Likewise, the Seventh Circuit holds that the " Comdata codes" used in the trucking industry to transfer money are not " goods, wares, or merchandise" because they are, instead, " information." United States v. Stafford, 136 F.3d 1109, 1115 (7th Cir. 1998). " If this information comes within the statutory terminology of goods, wares, or merchandise," the Court reasoned, " then so does a tip phoned by a crook in Chicago to one in San Francisco that by posing as a police officer he has learned that Wells Fargo bank in San Francisco is poorly protected and so can be knocked off easily." Id. The Seventh Circuit concluded that the NSPA " will not stretch this far" in light of " the statute's age . . . and wording, and the principle that the definition of federal crimes is a legislative rather than a judicial function." Id.
The First Circuit agrees that the NSPA " does not apply to purely intangible information," but " does apply when there has been some tangible item taken, however insignificant or valueless it may be, absent the intangible component." United States v. Martin, 228 F.3d 1, 14-15 (1st Cir. 2000) (internal quotation marks omitted); see also id. at 13 (" Although intangible, 'purely intellectual' property does not fall within the auspices of [the NSPA], intangible components of tangible items may contribute to the $5,000 value requirement." ). In Martin, the First Circuit affirmed the defendant's conviction of conspiracy to transport stolen goods in violation of the NSPA because the jury could have plausibly concluded that the conspiracy involved the interstate shipment of " numerous tangible items." Id. at 15.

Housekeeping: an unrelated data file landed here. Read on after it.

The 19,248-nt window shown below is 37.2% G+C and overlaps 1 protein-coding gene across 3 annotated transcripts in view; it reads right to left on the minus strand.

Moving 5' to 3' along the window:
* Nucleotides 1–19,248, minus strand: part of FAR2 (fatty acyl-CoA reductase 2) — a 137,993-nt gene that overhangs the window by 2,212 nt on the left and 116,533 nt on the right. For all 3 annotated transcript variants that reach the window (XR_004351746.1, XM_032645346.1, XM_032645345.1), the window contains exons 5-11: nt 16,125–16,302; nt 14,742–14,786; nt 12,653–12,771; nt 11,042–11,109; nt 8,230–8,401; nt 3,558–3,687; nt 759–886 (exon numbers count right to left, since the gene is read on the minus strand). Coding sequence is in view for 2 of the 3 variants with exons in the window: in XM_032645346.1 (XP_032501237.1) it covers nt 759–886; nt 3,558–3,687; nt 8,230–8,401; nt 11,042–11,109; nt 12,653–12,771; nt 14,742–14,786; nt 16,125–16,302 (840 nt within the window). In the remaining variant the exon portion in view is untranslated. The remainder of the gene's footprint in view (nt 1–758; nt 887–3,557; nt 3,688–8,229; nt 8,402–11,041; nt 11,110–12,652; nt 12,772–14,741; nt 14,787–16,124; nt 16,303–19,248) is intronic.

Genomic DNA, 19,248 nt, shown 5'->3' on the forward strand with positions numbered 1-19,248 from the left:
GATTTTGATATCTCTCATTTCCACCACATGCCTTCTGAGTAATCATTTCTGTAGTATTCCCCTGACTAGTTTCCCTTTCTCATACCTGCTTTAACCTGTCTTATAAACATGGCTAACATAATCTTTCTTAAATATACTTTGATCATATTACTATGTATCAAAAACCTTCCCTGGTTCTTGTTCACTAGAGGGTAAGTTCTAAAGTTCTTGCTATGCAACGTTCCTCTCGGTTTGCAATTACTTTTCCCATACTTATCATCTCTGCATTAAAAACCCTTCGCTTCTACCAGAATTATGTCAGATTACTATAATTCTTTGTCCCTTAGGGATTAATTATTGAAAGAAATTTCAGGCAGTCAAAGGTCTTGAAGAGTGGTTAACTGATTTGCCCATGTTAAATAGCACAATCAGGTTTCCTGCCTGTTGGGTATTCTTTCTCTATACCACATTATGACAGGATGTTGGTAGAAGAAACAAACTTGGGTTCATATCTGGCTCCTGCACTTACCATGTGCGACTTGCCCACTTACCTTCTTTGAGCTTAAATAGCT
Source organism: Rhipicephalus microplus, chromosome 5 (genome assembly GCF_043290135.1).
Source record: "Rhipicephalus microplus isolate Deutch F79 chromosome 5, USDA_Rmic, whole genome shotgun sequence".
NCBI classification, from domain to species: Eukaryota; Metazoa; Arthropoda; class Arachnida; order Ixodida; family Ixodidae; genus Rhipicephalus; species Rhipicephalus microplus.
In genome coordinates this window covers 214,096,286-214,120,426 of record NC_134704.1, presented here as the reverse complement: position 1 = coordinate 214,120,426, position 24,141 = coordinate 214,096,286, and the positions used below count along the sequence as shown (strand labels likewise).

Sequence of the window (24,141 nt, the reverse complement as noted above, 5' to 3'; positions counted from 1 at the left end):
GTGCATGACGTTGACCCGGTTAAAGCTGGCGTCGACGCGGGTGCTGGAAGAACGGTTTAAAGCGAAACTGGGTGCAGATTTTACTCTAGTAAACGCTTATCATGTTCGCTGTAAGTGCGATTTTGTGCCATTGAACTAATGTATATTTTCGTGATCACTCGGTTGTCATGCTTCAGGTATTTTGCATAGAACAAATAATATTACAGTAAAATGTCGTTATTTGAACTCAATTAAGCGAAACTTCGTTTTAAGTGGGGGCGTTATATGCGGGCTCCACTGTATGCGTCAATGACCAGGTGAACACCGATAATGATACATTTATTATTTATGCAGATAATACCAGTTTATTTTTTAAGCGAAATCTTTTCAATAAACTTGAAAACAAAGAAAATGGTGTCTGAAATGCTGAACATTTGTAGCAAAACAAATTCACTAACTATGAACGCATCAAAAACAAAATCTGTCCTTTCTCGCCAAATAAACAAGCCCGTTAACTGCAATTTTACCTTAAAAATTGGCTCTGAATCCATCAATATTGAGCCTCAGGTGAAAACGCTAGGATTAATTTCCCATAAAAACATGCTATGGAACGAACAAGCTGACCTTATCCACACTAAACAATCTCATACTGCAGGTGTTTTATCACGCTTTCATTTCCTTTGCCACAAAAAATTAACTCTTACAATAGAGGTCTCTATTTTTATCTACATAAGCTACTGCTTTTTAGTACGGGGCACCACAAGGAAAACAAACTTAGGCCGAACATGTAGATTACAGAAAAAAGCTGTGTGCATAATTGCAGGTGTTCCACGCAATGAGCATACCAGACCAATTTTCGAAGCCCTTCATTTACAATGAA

Finally, the Second Circuit held recently that the NSPA does not apply to computer code stolen in an intangible form from an employer. In
United States v. Aleynikov, the Second Circuit considered an appeal by a defendant, Aleynikov, convicted under the NSPA of " stealing and transferring some of the proprietary computer source code used in his employer's high frequency trading system." 676 F.3d 71, 73 (2d Cir. 2012). On his last day of work, Aleynikov " encrypted and uploaded to a server in Germany more than 500,000 lines of source code for [his employer's high-frequency trading] system." Id. at 74. After a jury convicted Aleynikov of violating the NSPA, he appealed to the Second Circuit, " arguing, among other things, that the district court erred in denying his motion to dismiss the indictment in its entirety." Id. at 75. The Second Circuit explained that whether Aleynikov's conduct falls within the NSPA turns on " whether the source code that Aleynikov uploaded to a server in Germany . . . constituted stolen 'goods,' 'wares,' or 'merchandise' within the meaning of the NSPA." Id. at 76. The Second Circuit, like the Third Circuit, defines the terms goods, wares, and merchandise as they are used in the NSPA as " 'such personal property or chattels as are ordinarily a subject of commerce.'" Id. (quoting In re Vericker, 446 F.2d 244, 248 (2d Cir. 1971)).